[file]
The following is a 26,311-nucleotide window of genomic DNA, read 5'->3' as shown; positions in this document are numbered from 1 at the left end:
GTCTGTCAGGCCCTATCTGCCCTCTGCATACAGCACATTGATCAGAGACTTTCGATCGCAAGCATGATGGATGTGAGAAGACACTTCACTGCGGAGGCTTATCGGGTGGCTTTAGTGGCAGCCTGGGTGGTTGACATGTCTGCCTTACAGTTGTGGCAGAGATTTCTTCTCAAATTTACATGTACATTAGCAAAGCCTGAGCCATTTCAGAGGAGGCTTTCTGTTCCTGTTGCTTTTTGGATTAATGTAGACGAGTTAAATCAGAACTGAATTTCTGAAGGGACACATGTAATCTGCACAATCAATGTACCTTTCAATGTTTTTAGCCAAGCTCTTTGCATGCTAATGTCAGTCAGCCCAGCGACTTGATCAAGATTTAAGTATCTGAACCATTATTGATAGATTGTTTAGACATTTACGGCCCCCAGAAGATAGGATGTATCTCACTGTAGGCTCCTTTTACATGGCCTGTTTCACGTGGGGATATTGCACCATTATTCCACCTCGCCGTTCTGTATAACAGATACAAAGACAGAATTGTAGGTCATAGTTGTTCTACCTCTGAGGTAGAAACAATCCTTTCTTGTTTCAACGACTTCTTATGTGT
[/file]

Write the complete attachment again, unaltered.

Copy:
The following is a 26,311-nucleotide window of genomic DNA, read 5'->3' as shown; positions in this document are numbered from 1 at the left end:
GTCTGTCAGGCCCTATCTGCCCTCTGCATACAGCACATTGATCAGAGACTTTCGATCGCAAGCATGATGGATGTGAGAAGACACTTCACTGCGGAGGCTTATCGGGTGGCTTTAGTGGCAGCCTGGGTGGTTGACATGTCTGCCTTACAGTTGTGGCAGAGATTTCTTCTCAAATTTACATGTACATTAGCAAAGCCTGAGCCATTTCAGAGGAGGCTTTCTGTTCCTGTTGCTTTTTGGATTAATGTAGACGAGTTAAATCAGAACTGAATTTCTGAAGGGACACATGTAATCTGCACAATCAATGTACCTTTCAATGTTTTTAGCCAAGCTCTTTGCATGCTAATGTCAGTCAGCCCAGCGACTTGATCAAGATTTAAGTATCTGAACCATTATTGATAGATTGTTTAGACATTTACGGCCCCCAGAAGATAGGATGTATCTCACTGTAGGCTCCTTTTACATGGCCTGTTTCACGTGGGGATATTGCACCATTATTCCACCTCGCCGTTCTGTATAACAGATACAAAGACAGAATTGTAGGTCATAGTTGTTCTACCTCTGAGGTAGAAACAATCCTTTCTTGTTTCAACGACTTCTTATGTGT